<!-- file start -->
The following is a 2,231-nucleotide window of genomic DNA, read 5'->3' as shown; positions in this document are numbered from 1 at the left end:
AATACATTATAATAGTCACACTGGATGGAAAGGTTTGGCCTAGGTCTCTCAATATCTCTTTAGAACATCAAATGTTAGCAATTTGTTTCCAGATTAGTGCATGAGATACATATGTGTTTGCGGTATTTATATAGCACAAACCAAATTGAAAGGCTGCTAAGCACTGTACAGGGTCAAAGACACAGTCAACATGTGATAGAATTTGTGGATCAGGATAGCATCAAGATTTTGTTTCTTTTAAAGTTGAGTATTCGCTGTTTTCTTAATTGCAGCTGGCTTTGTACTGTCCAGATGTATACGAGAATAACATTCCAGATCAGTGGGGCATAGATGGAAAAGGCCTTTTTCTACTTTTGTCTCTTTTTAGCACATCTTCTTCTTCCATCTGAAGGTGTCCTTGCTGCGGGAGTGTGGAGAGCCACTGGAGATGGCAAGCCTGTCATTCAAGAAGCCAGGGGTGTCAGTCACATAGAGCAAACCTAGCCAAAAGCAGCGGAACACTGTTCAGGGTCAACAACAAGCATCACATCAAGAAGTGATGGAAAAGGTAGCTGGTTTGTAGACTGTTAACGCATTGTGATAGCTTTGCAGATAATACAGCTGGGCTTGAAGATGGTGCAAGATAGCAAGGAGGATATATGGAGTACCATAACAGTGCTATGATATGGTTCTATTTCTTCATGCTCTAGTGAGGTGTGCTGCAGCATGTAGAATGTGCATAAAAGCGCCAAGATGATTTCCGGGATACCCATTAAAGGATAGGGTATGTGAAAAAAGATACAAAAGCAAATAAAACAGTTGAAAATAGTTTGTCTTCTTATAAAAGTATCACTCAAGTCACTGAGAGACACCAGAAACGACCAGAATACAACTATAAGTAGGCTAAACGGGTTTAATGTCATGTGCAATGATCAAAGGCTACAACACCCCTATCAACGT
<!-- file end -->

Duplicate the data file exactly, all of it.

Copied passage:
The following is a 2,231-nucleotide window of genomic DNA, read 5'->3' as shown; positions in this document are numbered from 1 at the left end:
AATACATTATAATAGTCACACTGGATGGAAAGGTTTGGCCTAGGTCTCTCAATATCTCTTTAGAACATCAAATGTTAGCAATTTGTTTCCAGATTAGTGCATGAGATACATATGTGTTTGCGGTATTTATATAGCACAAACCAAATTGAAAGGCTGCTAAGCACTGTACAGGGTCAAAGACACAGTCAACATGTGATAGAATTTGTGGATCAGGATAGCATCAAGATTTTGTTTCTTTTAAAGTTGAGTATTCGCTGTTTTCTTAATTGCAGCTGGCTTTGTACTGTCCAGATGTATACGAGAATAACATTCCAGATCAGTGGGGCATAGATGGAAAAGGCCTTTTTCTACTTTTGTCTCTTTTTAGCACATCTTCTTCTTCCATCTGAAGGTGTCCTTGCTGCGGGAGTGTGGAGAGCCACTGGAGATGGCAAGCCTGTCATTCAAGAAGCCAGGGGTGTCAGTCACATAGAGCAAACCTAGCCAAAAGCAGCGGAACACTGTTCAGGGTCAACAACAAGCATCACATCAAGAAGTGATGGAAAAGGTAGCTGGTTTGTAGACTGTTAACGCATTGTGATAGCTTTGCAGATAATACAGCTGGGCTTGAAGATGGTGCAAGATAGCAAGGAGGATATATGGAGTACCATAACAGTGCTATGATATGGTTCTATTTCTTCATGCTCTAGTGAGGTGTGCTGCAGCATGTAGAATGTGCATAAAAGCGCCAAGATGATTTCCGGGATACCCATTAAAGGATAGGGTATGTGAAAAAAGATACAAAAGCAAATAAAACAGTTGAAAATAGTTTGTCTTCTTATAAAAGTATCACTCAAGTCACTGAGAGACACCAGAAACGACCAGAATACAACTATAAGTAGGCTAAACGGGTTTAATGTCATGTGCAATGATCAAAGGCTACAACACCCCTATCAACGT